He continued to star in films made mainly in France and Italy for the rest of the decade, returning to America in the 1980s. He made several mainstream films during the 1980s and 1990s. One of his first notable roles was that of 1920s gangster Lucky Luciano in Francis Coppola's The Cotton Club. Working with manager/attorney Stann Findelle, his career enjoyed a resurgence. He had roles in Critical Condition (1987) opposite Richard Pryor, Sunset (1988) with Bruce Willis and James Garner, Guncrazy (1992) with Drew Barrymore, Cry-Baby (1990), and Steven Soderbergh's 1999 film The Limey.

In addition to films, Dallesandro has also worked in television. In 1986, he co-starred in the ABC drama series Fortune Dane. The series lasted only five episodes. Dallesandro has also made guest appearances on Wiseguy, Miami Vice, and Matlock.

In 2009, Dallesandro wrote and produced the documentary film Little Joe. The film chronicles Dallesandro's life and career. It was directed by Nicole Haeusser and produced by Dallesandro's adopted daughter, Vedra Mehagian Dallesandro.

Dallesandro, who identifies himself as bisexual (he lived for years with a male drag queen hair stylist in Hollywood), has been married three times and has two children. In 1967, he married his first wife, the daughter of his father's girlfriend, a woman named Leslie; they had a son, Michael (born circa 1968) and divorced in 1969. He married his second Terry (Theresa), in 1970. Together they have a son, Joseph A. Dallesandro, Jr., (born November 14, 1970); The couple divorced in early 1978. He has a grandson and a granddaughter by Michael and a grandson by Joseph. In 2011, he married for a third time to a woman named Kim.

Dallesandro is semi-retired from acting, and currently manages an apartment building in Los Angeles.

Dallesandro has a "homemade" scroll tattoo which he did himself on his upper right arm that reads "Little Joe". Dallesandro's nickname was used in Lou Reed's hit 1972 song "Walk on the Wild Side", which was about the characters Reed knew from Warhol's studio, The Factory.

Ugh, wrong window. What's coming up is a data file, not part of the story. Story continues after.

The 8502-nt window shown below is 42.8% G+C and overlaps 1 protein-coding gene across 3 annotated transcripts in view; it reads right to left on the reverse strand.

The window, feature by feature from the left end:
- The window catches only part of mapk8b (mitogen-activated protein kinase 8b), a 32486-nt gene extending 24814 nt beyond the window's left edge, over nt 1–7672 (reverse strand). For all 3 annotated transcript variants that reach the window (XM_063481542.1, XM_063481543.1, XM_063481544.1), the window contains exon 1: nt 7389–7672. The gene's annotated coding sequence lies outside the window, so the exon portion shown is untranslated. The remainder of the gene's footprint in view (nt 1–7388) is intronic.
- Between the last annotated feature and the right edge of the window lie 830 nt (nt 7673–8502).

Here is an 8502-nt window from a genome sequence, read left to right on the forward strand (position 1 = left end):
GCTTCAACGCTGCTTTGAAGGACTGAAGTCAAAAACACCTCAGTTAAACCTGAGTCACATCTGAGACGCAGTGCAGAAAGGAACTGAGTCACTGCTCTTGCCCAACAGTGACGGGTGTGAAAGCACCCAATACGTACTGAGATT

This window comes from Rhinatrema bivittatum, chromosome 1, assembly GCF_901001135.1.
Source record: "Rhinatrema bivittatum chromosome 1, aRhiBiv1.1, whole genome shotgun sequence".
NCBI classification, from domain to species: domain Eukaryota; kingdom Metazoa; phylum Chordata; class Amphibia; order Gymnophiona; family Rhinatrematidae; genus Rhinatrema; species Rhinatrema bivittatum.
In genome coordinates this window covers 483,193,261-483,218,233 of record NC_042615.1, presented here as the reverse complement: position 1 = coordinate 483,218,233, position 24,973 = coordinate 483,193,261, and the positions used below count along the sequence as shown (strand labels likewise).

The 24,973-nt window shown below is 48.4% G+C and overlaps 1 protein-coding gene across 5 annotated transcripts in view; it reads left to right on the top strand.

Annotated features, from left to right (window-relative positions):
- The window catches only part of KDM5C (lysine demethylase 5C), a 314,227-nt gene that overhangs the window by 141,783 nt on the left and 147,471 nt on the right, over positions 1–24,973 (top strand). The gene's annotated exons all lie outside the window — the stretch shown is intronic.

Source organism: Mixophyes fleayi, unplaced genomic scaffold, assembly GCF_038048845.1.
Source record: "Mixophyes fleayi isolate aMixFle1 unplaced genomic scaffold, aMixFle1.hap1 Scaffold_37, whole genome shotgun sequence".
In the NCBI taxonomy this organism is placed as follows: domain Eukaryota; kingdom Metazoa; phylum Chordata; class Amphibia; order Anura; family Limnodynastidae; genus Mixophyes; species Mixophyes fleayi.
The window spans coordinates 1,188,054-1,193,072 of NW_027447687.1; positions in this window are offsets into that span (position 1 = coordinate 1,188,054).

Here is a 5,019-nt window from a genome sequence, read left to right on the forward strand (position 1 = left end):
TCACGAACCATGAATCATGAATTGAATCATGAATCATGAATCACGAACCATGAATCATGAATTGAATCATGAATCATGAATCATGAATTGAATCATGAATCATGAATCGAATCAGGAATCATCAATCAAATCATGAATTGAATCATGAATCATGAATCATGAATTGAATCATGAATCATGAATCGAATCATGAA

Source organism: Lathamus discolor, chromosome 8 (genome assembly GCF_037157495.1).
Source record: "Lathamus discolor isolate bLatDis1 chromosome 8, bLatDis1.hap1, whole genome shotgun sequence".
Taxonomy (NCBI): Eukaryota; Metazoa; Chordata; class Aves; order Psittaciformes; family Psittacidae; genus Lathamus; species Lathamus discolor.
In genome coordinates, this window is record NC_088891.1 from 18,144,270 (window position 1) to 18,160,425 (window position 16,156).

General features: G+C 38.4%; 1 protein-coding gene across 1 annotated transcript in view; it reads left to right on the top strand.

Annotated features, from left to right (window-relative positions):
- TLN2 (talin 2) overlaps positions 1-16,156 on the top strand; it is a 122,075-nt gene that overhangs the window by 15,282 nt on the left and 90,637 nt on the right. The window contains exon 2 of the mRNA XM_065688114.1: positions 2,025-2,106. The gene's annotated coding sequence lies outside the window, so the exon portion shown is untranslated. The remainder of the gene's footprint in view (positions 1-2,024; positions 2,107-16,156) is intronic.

A Warhol photograph of the crotch bulge of Dallesandro's tight blue jeans graces the famous cover of the Rolling Stones album Sticky Fingers. Dallesandro explained to biographer Michael Ferguson, “It was just out of a collection of junk photos that Andy pulled from. He didn't pull it out for the design or anything, it was just the first one he got that he felt was the right shape to fit what he wanted to use for the fly.”

The 1980s British band The Smiths would later use a still photograph of Dallesandro from the film Flesh as the cover of their eponymous debut album.

Source: http://en.wikipedia.org/wiki/Joe_Dallesandro

Further Readings:

Joe Dallesandro: Warhol Superstar, Underground Film Icon, Actor by Michael Ferguson
Paperback: 402 pages
Publisher: Michael Ferguson (September 30, 2011)
Language: English
ISBN-10: 061552544X
ISBN-13: 978-0615525440
Amazon: Joe Dallesandro: Warhol Superstar, Underground Film Icon, Actor

Here is the fascinating career of Joe Dallesandro, a tough kid from the streets of New York who became a counterculture emblem of male beauty and ambiguous sexuality through the films of Andy Warhol and Paul Morrissey. Author Michael Ferguson examines in detail the six features Dallesandro made for the Factory, as well as the X-rated Frankenstein and Dracula, the score of offbeat, arty, and low-budget movies that followed in Europe, and his return to America as character actor. Ambivalent about his fame as a Warhol Superstar, Dallesandro is nevertheless irrevocably drawn back to the images of his younger self and a persona that captured the gaze of both women and men during the Sexual Revolution. As the first openly eroticized male sex symbol of the movies to appear casually naked on screen, he spoke to our fantasies and liberated the male nude as an object of beauty in the cinema. Including new interviews with Joe, an extensive biographical section, and photographs from the actor’s personal collection, Ferguson has revised, expanded, and updated his long out-of-print Little Joe, Superstar with Joe Dallesandro: Warhol Superstar, Underground Film Icon, Actor.

More LGBT History at my website: http://www.elisarolle.com/, My Ramblings/Persistent Voices


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Tags: gay classics, persistent voices